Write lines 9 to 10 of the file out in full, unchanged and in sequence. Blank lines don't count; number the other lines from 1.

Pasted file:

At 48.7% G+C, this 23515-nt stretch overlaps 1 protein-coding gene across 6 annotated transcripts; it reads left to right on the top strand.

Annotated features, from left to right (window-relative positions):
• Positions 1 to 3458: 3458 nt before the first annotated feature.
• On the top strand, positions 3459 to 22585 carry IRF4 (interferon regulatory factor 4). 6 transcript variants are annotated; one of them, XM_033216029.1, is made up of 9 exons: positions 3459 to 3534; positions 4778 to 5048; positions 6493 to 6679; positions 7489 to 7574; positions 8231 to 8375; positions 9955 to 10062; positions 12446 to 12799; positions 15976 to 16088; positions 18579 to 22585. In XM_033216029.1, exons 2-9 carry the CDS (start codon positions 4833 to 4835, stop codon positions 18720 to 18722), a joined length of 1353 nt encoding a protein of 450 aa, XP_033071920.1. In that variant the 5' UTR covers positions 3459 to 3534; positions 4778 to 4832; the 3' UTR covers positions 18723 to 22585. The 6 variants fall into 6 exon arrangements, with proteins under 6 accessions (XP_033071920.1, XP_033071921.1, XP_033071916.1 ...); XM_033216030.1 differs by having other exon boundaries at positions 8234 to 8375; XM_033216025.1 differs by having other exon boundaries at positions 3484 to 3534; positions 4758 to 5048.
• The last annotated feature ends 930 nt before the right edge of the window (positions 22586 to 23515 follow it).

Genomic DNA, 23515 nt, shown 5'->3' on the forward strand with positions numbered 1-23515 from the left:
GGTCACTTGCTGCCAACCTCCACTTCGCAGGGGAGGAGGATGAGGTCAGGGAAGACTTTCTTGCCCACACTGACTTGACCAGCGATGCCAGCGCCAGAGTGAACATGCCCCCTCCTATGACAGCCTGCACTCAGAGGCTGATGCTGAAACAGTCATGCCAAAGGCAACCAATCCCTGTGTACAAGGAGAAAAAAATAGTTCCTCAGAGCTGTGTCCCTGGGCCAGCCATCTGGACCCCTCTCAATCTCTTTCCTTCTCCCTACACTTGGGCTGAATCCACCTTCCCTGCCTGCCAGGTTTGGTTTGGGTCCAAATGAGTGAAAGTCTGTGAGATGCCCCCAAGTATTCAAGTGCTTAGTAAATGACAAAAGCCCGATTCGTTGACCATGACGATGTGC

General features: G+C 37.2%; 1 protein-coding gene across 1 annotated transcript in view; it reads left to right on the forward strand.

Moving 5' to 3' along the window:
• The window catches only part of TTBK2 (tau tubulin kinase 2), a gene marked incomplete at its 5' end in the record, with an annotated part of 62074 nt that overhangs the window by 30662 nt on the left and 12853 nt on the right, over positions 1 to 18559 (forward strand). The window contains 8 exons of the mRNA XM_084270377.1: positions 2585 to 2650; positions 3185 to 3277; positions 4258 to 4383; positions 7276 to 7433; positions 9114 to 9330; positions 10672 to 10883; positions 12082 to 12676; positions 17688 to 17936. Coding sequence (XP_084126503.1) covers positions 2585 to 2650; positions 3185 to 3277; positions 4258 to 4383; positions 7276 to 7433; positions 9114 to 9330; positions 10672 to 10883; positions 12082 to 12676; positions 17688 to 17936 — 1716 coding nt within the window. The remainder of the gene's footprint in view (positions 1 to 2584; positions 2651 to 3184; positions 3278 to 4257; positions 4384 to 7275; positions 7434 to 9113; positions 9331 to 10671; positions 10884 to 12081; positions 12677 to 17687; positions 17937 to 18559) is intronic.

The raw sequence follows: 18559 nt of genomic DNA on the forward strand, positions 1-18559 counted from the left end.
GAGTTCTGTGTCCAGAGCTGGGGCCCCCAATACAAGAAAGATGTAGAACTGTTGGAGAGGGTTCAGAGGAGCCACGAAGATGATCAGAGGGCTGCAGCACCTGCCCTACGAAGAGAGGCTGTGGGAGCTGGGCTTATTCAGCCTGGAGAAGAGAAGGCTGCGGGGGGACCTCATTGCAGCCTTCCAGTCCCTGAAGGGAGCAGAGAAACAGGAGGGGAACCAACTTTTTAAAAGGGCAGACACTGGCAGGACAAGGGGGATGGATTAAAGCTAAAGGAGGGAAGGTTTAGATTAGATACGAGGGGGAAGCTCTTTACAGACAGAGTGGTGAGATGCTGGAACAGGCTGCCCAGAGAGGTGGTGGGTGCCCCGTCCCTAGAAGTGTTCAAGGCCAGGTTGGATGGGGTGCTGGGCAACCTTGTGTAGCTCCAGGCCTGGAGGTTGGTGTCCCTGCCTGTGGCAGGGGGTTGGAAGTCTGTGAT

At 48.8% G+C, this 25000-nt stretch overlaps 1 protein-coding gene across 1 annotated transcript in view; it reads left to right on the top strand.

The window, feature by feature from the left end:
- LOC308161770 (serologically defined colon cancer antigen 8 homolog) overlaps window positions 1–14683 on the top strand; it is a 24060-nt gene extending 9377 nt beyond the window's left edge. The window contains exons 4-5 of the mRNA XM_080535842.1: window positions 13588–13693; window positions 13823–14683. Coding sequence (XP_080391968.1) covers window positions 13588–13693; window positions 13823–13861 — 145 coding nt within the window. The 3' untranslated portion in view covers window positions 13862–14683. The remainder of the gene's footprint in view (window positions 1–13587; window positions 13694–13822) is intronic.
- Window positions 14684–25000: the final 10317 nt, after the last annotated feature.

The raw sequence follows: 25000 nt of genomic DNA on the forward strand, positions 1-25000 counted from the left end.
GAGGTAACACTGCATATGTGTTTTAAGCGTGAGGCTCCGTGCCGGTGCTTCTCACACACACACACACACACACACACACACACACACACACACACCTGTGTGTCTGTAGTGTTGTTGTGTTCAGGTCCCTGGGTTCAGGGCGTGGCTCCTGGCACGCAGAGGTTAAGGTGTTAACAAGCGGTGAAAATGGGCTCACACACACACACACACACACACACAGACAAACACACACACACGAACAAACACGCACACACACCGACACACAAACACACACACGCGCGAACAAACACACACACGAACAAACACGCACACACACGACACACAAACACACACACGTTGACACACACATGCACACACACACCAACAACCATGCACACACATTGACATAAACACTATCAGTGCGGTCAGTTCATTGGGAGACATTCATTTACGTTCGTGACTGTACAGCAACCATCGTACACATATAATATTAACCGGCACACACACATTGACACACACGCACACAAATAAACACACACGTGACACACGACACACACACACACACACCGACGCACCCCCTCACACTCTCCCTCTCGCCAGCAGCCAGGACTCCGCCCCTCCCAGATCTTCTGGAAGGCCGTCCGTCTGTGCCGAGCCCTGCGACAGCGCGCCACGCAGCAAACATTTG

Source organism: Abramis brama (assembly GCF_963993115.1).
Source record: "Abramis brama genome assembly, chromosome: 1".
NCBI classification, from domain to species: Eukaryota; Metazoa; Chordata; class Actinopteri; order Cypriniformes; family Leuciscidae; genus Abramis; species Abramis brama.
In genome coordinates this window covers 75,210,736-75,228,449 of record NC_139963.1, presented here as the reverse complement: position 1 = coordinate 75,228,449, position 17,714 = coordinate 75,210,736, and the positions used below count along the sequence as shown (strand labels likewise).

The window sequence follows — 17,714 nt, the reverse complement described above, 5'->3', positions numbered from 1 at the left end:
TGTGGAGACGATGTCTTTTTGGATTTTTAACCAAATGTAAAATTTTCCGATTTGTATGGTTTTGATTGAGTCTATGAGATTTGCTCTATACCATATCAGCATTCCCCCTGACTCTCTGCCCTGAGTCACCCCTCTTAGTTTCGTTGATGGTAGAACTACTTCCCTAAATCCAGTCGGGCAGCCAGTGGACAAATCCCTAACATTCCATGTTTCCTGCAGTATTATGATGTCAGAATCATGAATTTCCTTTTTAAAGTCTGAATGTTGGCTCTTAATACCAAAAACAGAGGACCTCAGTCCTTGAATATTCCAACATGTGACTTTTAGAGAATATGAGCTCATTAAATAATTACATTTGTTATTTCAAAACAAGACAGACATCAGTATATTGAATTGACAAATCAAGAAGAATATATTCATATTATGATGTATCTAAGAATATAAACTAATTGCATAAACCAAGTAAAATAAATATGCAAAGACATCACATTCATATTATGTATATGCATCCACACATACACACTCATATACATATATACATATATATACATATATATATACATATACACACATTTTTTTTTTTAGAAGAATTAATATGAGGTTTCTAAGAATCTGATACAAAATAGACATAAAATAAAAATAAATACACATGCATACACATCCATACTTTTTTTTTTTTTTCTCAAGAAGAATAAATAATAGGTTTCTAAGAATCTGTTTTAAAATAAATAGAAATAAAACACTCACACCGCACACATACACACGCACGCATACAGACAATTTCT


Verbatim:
Moving 5' to 3' along the window:
• The window catches only part of TTBK2 (tau tubulin kinase 2), a gene marked incomplete at its 5' end in the record, with an annotated part of 62074 nt that overhangs the window by 30662 nt on the left and 12853 nt on the right, over positions 1 to 18559 (forward strand). The window contains 8 exons of the mRNA XM_084270377.1: positions 2585 to 2650; positions 3185 to 3277; positions 4258 to 4383; positions 7276 to 7433; positions 9114 to 9330; positions 10672 to 10883; positions 12082 to 12676; positions 17688 to 17936. Coding sequence (XP_084126503.1) covers positions 2585 to 2650; positions 3185 to 3277; positions 4258 to 4383; positions 7276 to 7433; positions 9114 to 9330; positions 10672 to 10883; positions 12082 to 12676; positions 17688 to 17936 — 1716 coding nt within the window. The remainder of the gene's footprint in view (positions 1 to 2584; positions 2651 to 3184; positions 3278 to 4257; positions 4384 to 7275; positions 7434 to 9113; positions 9331 to 10671; positions 10884 to 12081; positions 12677 to 17687; positions 17937 to 18559) is intronic.